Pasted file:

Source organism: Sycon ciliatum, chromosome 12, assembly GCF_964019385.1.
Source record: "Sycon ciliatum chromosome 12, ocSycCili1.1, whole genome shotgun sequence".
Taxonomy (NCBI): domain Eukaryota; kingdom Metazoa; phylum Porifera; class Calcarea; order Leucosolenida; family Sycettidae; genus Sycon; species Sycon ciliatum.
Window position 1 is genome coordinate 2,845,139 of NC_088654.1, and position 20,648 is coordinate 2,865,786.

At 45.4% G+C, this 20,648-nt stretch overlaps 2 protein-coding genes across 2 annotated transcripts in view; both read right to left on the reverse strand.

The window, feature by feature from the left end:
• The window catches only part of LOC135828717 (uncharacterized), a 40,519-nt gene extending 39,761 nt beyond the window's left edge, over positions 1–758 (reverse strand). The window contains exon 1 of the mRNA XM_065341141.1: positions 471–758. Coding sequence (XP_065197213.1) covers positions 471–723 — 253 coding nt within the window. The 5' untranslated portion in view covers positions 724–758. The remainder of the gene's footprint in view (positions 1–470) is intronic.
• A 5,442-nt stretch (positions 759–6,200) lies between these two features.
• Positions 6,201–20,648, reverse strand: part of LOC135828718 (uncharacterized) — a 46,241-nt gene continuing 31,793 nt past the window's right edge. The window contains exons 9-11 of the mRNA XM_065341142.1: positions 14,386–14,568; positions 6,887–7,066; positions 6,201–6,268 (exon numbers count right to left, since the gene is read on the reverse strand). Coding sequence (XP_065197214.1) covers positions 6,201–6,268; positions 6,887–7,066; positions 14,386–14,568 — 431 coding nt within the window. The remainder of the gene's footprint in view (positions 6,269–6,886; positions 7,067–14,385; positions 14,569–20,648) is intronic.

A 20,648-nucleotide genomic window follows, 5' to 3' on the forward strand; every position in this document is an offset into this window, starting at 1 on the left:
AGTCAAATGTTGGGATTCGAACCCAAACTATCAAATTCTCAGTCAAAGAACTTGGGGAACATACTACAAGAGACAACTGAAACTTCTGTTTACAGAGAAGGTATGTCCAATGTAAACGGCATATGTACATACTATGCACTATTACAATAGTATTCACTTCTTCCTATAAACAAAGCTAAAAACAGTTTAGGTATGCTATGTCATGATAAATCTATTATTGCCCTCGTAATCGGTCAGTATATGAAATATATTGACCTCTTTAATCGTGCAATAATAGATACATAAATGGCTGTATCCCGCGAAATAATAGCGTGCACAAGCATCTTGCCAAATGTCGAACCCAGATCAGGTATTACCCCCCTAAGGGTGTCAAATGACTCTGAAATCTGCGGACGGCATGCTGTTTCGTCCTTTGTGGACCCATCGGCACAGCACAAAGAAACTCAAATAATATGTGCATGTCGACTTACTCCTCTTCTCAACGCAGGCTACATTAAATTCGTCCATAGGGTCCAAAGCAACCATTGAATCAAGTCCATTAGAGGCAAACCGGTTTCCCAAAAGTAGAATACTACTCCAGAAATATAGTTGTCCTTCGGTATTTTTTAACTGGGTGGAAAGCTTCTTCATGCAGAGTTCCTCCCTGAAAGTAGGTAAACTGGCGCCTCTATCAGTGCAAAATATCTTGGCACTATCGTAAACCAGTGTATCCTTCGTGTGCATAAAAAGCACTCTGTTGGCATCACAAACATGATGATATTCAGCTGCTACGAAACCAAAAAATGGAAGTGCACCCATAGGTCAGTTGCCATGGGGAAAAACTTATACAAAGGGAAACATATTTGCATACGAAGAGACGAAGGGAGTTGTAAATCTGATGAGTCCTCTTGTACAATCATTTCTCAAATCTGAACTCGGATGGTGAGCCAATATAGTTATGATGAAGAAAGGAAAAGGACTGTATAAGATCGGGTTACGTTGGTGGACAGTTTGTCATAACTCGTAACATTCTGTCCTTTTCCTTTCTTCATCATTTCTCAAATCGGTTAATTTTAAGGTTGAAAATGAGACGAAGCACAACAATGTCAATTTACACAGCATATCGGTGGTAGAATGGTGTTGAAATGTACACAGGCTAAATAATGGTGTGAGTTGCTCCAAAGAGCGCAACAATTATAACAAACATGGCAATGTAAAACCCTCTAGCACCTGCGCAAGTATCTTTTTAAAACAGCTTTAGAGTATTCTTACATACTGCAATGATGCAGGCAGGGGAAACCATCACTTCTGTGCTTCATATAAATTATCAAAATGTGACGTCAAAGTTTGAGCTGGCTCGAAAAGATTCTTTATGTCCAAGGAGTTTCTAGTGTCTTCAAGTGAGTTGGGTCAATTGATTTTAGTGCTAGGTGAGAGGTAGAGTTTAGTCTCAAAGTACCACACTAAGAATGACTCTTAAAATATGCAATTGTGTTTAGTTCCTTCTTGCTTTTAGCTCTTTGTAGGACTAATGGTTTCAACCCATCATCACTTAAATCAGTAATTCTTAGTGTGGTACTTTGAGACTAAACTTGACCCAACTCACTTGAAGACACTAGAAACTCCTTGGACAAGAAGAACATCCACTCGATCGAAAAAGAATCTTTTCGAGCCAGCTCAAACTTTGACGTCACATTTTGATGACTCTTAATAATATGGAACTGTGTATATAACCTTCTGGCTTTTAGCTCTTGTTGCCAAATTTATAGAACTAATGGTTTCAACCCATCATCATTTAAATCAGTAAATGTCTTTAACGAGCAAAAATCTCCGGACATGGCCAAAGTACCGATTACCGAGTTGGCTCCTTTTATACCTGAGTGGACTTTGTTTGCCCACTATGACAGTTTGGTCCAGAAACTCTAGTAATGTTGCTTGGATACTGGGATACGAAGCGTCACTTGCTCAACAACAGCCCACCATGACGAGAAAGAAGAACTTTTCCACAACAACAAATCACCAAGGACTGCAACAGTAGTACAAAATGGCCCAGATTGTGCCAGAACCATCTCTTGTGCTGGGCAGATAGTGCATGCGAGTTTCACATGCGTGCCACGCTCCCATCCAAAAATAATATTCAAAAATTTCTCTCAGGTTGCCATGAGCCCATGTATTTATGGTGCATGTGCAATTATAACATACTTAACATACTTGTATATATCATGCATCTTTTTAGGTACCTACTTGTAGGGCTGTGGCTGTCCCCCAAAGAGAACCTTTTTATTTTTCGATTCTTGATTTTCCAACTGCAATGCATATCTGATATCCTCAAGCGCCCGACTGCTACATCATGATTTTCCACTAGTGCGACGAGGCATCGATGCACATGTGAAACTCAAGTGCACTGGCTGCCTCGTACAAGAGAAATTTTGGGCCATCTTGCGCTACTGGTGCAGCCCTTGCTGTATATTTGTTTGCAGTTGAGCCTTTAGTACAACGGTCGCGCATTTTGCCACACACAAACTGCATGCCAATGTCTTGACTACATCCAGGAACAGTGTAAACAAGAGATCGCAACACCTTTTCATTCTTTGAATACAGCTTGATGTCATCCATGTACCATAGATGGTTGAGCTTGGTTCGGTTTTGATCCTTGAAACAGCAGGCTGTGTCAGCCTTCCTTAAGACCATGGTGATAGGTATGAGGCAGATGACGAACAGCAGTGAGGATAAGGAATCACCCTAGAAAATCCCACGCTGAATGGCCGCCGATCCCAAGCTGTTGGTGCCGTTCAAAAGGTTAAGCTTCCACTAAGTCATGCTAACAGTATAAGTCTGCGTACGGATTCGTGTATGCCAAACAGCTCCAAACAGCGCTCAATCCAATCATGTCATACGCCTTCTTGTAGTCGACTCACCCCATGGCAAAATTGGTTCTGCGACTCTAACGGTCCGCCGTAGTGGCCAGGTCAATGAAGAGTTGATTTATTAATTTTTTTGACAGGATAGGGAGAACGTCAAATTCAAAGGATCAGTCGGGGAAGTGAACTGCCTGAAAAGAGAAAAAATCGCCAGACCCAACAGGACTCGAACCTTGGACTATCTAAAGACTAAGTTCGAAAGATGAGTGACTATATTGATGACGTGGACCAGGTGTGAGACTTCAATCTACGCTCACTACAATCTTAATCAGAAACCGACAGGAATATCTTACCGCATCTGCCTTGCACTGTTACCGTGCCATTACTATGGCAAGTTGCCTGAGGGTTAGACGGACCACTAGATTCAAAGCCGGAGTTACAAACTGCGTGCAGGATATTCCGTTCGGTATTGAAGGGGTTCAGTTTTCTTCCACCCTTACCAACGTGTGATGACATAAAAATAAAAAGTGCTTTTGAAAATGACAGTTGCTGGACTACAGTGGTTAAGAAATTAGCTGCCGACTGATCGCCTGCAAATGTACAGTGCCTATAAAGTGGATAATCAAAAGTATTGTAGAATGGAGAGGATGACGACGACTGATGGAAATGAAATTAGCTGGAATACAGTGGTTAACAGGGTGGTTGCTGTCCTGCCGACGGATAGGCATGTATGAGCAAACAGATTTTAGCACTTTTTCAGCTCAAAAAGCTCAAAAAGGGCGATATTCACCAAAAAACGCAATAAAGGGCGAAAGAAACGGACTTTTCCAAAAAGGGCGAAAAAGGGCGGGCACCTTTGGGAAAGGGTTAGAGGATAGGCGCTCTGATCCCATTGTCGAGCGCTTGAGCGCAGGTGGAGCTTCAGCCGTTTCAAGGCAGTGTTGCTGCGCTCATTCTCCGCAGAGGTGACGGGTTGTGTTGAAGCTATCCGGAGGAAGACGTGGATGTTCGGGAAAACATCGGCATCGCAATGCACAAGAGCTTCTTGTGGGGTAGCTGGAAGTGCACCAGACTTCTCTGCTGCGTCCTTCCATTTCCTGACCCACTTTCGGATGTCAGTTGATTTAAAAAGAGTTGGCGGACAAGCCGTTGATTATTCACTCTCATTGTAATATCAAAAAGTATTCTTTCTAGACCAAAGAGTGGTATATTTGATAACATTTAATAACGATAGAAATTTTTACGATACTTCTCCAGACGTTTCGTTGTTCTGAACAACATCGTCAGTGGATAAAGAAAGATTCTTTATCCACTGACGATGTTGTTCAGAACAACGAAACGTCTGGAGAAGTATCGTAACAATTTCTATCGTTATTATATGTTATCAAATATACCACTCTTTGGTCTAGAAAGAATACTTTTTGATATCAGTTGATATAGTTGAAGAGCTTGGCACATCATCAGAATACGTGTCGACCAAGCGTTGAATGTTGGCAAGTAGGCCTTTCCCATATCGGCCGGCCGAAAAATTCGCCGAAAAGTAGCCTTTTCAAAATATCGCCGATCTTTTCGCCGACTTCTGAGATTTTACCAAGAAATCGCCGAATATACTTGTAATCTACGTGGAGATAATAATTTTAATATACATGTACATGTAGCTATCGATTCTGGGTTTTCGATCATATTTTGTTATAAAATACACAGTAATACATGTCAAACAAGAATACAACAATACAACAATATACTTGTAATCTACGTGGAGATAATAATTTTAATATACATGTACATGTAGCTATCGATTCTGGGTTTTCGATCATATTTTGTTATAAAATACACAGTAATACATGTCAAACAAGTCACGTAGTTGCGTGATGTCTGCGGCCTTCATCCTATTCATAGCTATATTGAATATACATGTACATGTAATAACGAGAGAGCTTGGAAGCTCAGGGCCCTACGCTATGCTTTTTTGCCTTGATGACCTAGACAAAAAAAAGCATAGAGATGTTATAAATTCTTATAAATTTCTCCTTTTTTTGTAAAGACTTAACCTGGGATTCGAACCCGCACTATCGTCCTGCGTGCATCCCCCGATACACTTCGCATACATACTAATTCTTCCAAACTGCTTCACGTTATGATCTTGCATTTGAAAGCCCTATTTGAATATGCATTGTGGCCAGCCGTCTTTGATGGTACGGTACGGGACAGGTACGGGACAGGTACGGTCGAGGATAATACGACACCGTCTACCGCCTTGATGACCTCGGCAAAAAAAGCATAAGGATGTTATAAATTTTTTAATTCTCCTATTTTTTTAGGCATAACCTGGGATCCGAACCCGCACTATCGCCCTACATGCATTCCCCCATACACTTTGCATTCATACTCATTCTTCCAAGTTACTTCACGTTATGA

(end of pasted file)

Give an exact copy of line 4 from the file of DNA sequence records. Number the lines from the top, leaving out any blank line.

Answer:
Window position 1 is genome coordinate 2,845,139 of NC_088654.1, and position 20,648 is coordinate 2,865,786.